As of 2020, OSHA employs 1,850 inspectors responsible for the well-being of 130 million workers. They are employed at more than eight million worksites around the US. This means there is approximately one compliance officer for every 70,000 workers.
12. There were more than 33,000 OSHA federal inspections for the fiscal year of 2019.
There were 33,393 total federal inspections in 2019 and 42,063 total State Plan inspections.
Work Injury Statistics for the US
13. The total number of injuries per 100 full-time workers remained unchanged at 2.8 in 2020.
According to the US Bureau of Labor Statistics’ Employer-Related Workplace Injuries and Illnesses News Release, as of November 2020, 2.8 of every 100 workers were injured at their workplace. This number has remained unchanged since 2018.
14. Occupational fatalities increased by 2% in 2019.
While there was a decline in workplace injuries, work accidents statistics for fatalities paint a grim picture: 5,333 workplace fatalities were recorded in 2019, representing a 2% increase in fatalities from 2018. As a matter of fact, since 2010, the number of fatalities has been on the rise.
15. US workplace injury rates have been on the decline since 1972, dropping by 75%.
As of 2019, the US recorded nearly 50 years of gradually reduced occupational hazards, as workplace injuries have decreased by 75% since 1972.
16. Direct costs of the top 10 most disabling US workplace injuries in 2020 amounted to $52.93 billion.
Workplace injury statistics by Statista inform us that the top 10 most disabling US workplace injuries had a total direct cost of $52.93 billion.
17. Overexertion involving outside sources was responsible for 23.5% of all workplace injuries in the US.
This made it the leading cause of most disabling US workplace injuries in 2020. In second place were the falls on the same level, responsible for 18.2% of all injuries. Being struck by an object or equipment and falling on a lower level accounted for 10.3% and 9.6% of disabling injuries, respectively.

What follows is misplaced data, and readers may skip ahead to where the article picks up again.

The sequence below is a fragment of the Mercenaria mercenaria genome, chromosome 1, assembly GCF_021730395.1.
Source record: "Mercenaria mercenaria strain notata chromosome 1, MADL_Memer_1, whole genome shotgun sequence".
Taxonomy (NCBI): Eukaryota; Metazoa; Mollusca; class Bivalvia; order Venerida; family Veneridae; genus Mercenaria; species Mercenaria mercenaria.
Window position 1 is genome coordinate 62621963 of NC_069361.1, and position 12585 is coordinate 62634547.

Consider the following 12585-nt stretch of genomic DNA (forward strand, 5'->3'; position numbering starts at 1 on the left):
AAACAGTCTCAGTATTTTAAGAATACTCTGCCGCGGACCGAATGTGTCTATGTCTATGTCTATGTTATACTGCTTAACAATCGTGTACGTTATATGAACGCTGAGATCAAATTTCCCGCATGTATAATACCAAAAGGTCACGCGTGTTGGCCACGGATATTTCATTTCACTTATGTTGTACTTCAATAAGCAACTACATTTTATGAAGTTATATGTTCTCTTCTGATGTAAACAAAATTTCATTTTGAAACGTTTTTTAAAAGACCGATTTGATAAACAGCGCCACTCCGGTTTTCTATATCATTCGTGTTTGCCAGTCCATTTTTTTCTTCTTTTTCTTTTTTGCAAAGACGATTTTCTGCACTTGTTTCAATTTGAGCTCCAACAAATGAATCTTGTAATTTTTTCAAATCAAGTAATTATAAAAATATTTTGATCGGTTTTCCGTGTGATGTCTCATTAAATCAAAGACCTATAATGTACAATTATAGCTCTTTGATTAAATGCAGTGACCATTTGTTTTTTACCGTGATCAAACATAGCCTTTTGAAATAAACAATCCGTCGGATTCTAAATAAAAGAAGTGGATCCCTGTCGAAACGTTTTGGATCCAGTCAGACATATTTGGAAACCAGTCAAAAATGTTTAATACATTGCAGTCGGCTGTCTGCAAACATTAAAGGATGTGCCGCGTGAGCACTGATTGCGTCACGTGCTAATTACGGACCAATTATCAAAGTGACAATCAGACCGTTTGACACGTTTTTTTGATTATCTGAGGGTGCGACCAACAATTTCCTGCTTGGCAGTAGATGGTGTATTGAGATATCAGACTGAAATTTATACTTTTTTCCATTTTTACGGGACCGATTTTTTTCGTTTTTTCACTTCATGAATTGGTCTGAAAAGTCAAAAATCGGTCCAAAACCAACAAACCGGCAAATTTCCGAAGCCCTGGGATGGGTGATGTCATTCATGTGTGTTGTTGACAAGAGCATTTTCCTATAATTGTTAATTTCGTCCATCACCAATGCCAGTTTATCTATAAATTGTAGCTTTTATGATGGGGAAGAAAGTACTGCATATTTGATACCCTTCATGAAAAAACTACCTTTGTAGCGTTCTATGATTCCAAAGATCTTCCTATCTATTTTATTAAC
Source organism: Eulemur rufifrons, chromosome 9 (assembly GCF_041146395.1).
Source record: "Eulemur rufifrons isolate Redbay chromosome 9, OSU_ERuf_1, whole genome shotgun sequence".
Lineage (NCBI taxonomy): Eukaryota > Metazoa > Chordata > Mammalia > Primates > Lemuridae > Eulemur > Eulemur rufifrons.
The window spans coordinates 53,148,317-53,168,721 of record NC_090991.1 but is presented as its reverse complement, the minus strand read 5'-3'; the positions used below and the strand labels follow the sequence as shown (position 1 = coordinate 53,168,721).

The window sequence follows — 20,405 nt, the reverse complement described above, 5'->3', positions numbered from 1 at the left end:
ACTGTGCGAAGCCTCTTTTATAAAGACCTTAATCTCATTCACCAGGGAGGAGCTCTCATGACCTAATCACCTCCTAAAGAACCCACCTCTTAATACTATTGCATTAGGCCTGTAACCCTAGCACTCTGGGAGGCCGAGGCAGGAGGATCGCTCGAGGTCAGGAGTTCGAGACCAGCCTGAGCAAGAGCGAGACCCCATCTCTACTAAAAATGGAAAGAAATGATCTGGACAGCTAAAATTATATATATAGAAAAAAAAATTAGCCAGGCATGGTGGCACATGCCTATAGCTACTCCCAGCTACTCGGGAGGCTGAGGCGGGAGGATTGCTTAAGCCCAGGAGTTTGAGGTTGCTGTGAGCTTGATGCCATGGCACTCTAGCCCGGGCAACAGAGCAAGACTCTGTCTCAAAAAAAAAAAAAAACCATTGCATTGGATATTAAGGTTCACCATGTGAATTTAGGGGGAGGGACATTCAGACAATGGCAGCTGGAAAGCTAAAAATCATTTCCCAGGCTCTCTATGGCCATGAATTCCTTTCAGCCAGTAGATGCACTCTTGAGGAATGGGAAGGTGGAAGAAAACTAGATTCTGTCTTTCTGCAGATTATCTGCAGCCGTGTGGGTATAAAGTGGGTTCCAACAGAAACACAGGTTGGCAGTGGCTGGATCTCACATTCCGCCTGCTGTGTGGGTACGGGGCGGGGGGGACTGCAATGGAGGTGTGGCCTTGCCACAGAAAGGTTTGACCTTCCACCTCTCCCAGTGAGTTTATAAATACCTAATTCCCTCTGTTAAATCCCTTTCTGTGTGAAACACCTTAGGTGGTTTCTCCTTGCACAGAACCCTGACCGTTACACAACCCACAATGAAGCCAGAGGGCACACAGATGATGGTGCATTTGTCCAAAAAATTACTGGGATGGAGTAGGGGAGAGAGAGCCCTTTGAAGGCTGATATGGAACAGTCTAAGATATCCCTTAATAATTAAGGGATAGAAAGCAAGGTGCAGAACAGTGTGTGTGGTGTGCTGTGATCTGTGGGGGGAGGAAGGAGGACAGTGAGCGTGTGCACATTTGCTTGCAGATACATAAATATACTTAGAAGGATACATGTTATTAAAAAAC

18. Nearly 37,000 injuries in workplaces were caused by exposure to harmful substances or environments.
Exposure to harmful substances or environments was the sixth most common cause of occupational injuries in 2019 in the US, accounting for almost 37,000 injuries.
Workplace Injury Statistics by State
19. California and Texas had the highest number of workplace deaths for 2019: 451 and 608, respectively.
These two states also had the most workplace injuries - 3,799 in California and 1,876 in Texas. However, despite these high numbers, these states had relatively low rates of work-related fatalities. California had 2.3 fatalities per 100,000 full-time workers, and Texas had 3.8 per 100,000.
20. Alaska had the highest incidence and fatality rates for the number of accidents per 100 full-time workers.
While Alaska may not have had the highest number of injuries or fatalities, with 14.1 incidents and fatalities for the number of accidents per 100 full-time workers, it has the highest incidence and fatality rates in the US.
Most Common Workplace Injuries According to OSHA
21. OSHA estimates that powered industrial trucks or forklifts are responsible for around 96,700 injuries every year.
Of these injuries, 35,000 are considered severe.
22. Explosions and fires are responsible for 3% of workplace injuries.
They also have the highest casualty rate of all probable workplace accidents.
It would seem as though completely eradicating workplace accidents is impossible. With so many high-risk industries such as construction, the chance that there could occasionally be an accident leading to serious injury or death is highly probable.
However, work injury statistics show that each year, the number of these accidents in the US is decreasing thanks to regulatory bodies such as OSHA and the Bureau of Labor Statistics, as well as increased compliance with work safety guidelines.